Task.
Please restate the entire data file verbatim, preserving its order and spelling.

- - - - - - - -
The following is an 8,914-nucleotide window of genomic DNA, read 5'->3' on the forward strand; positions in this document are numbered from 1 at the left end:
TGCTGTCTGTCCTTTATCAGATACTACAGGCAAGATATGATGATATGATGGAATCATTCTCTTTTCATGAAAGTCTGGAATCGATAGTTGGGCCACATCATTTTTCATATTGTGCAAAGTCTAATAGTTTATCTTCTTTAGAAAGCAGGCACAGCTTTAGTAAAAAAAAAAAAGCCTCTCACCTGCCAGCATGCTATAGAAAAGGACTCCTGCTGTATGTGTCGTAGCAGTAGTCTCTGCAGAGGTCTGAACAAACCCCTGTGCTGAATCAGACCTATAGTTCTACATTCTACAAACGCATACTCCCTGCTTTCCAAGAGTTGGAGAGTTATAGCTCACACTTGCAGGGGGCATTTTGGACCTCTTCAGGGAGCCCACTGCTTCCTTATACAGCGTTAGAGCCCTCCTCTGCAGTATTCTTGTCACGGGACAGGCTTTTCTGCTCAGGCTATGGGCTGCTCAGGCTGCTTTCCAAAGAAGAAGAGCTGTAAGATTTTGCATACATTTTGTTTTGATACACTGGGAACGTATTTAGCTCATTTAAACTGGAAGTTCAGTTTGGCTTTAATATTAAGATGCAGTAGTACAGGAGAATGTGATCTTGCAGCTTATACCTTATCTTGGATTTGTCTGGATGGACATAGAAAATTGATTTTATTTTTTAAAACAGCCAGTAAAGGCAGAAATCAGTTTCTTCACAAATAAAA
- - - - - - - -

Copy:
The following is an 8,914-nucleotide window of genomic DNA, read 5'->3' on the forward strand; positions in this document are numbered from 1 at the left end:
TGCTGTCTGTCCTTTATCAGATACTACAGGCAAGATATGATGATATGATGGAATCATTCTCTTTTCATGAAAGTCTGGAATCGATAGTTGGGCCACATCATTTTTCATATTGTGCAAAGTCTAATAGTTTATCTTCTTTAGAAAGCAGGCACAGCTTTAGTAAAAAAAAAAAAGCCTCTCACCTGCCAGCATGCTATAGAAAAGGACTCCTGCTGTATGTGTCGTAGCAGTAGTCTCTGCAGAGGTCTGAACAAACCCCTGTGCTGAATCAGACCTATAGTTCTACATTCTACAAACGCATACTCCCTGCTTTCCAAGAGTTGGAGAGTTATAGCTCACACTTGCAGGGGGCATTTTGGACCTCTTCAGGGAGCCCACTGCTTCCTTATACAGCGTTAGAGCCCTCCTCTGCAGTATTCTTGTCACGGGACAGGCTTTTCTGCTCAGGCTATGGGCTGCTCAGGCTGCTTTCCAAAGAAGAAGAGCTGTAAGATTTTGCATACATTTTGTTTTGATACACTGGGAACGTATTTAGCTCATTTAAACTGGAAGTTCAGTTTGGCTTTAATATTAAGATGCAGTAGTACAGGAGAATGTGATCTTGCAGCTTATACCTTATCTTGGATTTGTCTGGATGGACATAGAAAATTGATTTTATTTTTTAAAACAGCCAGTAAAGGCAGAAATCAGTTTCTTCACAAATAAAA